The Chicago Cubs decided to tender right-hander Justin Grimm a contract, meaning he will remain a Cub in 2018
Justin Grimm was acquired in 2013 as part of the Matt Garza trade and the same deal that saw Carl Edwards get shipped to the North Side. After making the transition from the rotation to the bullpen following the 2013 season, Grimm thrived as a latter-inning reliever for the Chicago Cubs.
From 2014 to 2015, Grimm appeared in 135 games and recorded an excellent 3.03 ERA over 118 2/3 innings pitched. In that same span, Grimm allowed just eight home runs and struck out 10.4 batters per nine innings.
Coming off a dominant 2015 season in which he posted a 1.99 ERA over 49 2/3 innings pitched, Grimm was set up to be a crucial part of the Cubs’ bullpen in 2016.
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Despite his early success with the Cubs, Grimm struggled in 2016. In 68 appearances, Grimm amassed 52 2/3 innings pitched and posted a 4.10 ERA. Even though Grimm averaged 11.1 strikeouts per nine, he issued an average of eight hits per game. That drove his WHIP up from 1.148 in 2015 to 1.329 in 2016.
With a rough 2016 season behind him, Grimm looked to bounce-back in 2017. Despite that, things only got worse for the right-hander. In 50 appearances, Grimm amassed a lofty 5.53 ERA.
Along with that, Grimm averaged just 9.6 strikeouts per nine and issued 4.4 free passes per game. In addition to that, Grimm’s home run rate doubled from 2016, and his WHIP climbed to 1.337.
Due to his inability to get outs, Grimm was demoted multiple times and made ten appearances in Triple-A.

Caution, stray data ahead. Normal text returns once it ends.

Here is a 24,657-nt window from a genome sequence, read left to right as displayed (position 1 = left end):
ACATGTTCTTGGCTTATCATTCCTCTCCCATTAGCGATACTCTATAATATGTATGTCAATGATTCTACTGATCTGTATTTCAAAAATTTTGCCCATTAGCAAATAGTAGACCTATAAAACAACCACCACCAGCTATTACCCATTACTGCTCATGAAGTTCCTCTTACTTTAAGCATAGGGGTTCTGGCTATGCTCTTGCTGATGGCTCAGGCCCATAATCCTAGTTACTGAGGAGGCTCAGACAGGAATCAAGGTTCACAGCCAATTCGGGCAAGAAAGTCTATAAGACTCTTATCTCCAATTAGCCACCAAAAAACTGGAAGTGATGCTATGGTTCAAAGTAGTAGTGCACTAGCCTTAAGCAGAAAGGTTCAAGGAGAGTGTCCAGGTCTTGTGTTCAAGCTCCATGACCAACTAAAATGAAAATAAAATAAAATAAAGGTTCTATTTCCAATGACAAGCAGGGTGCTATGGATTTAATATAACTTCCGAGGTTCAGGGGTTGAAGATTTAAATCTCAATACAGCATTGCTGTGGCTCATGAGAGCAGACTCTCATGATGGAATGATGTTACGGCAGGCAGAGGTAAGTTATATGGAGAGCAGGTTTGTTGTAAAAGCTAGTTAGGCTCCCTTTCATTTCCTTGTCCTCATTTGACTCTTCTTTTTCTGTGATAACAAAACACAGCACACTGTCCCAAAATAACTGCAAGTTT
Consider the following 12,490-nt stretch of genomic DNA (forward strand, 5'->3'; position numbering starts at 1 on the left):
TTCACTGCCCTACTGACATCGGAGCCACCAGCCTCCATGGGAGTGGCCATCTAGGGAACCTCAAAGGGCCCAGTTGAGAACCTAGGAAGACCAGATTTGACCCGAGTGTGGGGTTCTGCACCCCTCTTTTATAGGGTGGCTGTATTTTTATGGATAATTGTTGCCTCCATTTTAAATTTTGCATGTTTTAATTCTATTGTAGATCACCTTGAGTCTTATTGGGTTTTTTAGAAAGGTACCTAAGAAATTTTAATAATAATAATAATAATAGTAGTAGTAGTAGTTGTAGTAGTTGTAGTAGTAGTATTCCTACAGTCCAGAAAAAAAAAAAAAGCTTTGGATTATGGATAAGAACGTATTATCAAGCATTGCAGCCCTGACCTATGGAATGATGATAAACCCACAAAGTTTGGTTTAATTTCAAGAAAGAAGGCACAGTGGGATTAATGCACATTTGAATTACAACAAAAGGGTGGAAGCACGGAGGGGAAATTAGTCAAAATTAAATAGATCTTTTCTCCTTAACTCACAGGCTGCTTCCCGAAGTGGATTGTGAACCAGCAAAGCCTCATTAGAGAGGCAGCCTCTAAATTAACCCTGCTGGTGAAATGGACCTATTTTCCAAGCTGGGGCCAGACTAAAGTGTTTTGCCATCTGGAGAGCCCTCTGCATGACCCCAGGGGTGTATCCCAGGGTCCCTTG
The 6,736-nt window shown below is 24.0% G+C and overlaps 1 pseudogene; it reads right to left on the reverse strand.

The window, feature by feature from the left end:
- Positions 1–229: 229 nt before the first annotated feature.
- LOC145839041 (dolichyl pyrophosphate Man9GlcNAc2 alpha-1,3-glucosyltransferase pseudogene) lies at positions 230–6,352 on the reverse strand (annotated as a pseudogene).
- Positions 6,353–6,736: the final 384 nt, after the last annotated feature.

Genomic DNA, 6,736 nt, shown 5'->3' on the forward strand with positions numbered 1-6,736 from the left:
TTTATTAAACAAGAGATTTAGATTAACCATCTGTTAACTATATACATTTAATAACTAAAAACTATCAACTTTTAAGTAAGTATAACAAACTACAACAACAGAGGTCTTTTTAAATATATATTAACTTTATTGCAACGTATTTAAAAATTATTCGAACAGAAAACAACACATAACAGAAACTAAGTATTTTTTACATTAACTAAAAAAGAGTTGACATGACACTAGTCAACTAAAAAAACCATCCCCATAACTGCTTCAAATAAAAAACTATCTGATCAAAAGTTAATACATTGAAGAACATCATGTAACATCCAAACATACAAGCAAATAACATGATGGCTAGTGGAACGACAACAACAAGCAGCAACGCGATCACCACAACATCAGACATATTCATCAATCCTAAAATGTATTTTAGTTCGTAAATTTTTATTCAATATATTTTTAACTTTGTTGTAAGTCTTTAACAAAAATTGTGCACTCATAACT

What went wrong for Grimm?
The 2014 season was the first season that Grimm pitched exclusively from the bullpen. He posted a sub-4.00 ERA and more importantly proved he could get left-handed batters out. In 85 at-bats against lefties, Grimm held them to a .188/.293/.235 slash line and allowed just one home run. In contrast, Grimm allowed right-handed batters to slash .250/.318/.366 with three home runs.
The 2015 season followed the same tape as Grimm held lefties to a .140 batting average. Grimm also struck out 25 left-handed batters in 57 at-bats. After posting two solid seasons against lefties, the wheels fell off for Grimm in 2016.
In 86 at-bats against southpaw batters in 2016, Grimm allowed a .267/.337/.395 slash line. Compare that to right-handed batters’ .209/.300/.339 slash line, and it’s easy to tell that Grimm lost his touch a bit in 2016.
Last season, Grimm narrowed the gap between left and right-handed batters. Still, lefties hit at a higher clip, but just eight points higher. What proved to be a big difference was the .475 slugging percentage Grimm allowed against lefties. That mark was 65 points higher than against right-handed batters.
In 2017, Grimm also had his struggles against right-handed batters. The 28-year-old Grimm issued 20 walks in 122 at-bats, pushing right-handed batters’ OBP to .340.
Grimm needs a bounce-back season in 2018
There is no doubt that Grimm is fighting for his life as a Chicago Cub in 2018. After falling from his 2015 grace over the last two years, his leash is getting short in Chicago.
At just 29 years of age, Grimm still has a lot left in the tank. With that being said, if Grimm does not cut down on his walks and get back to striking out guys like he was in 2015, he will be out of a job before the All-Star break.
In 2018, I could see Justin Grimm’s role staying what it has been for the last couple of seasons. In the previous four seasons, Grimm has finished ten or more games in each campaign while only recording four saves.
That means Grimm is pitching with a big lead, one that Joe Maddon feels Grimm can protect in the final innings. In addition to that, Grimm has found a role in going multiple innings to finish a game, so Joe does not have to burn multiple relievers. Thirteen times in 2017 Grimm recorded more than three outs, even pitching as much as 2 2/3 innings in one outing.
Yes, Grimm will have a role with the Cubs in 2018. How significant that role is will hinge on whether the offense can open up big leads, because, without a big lead, Grimm will not be in the game.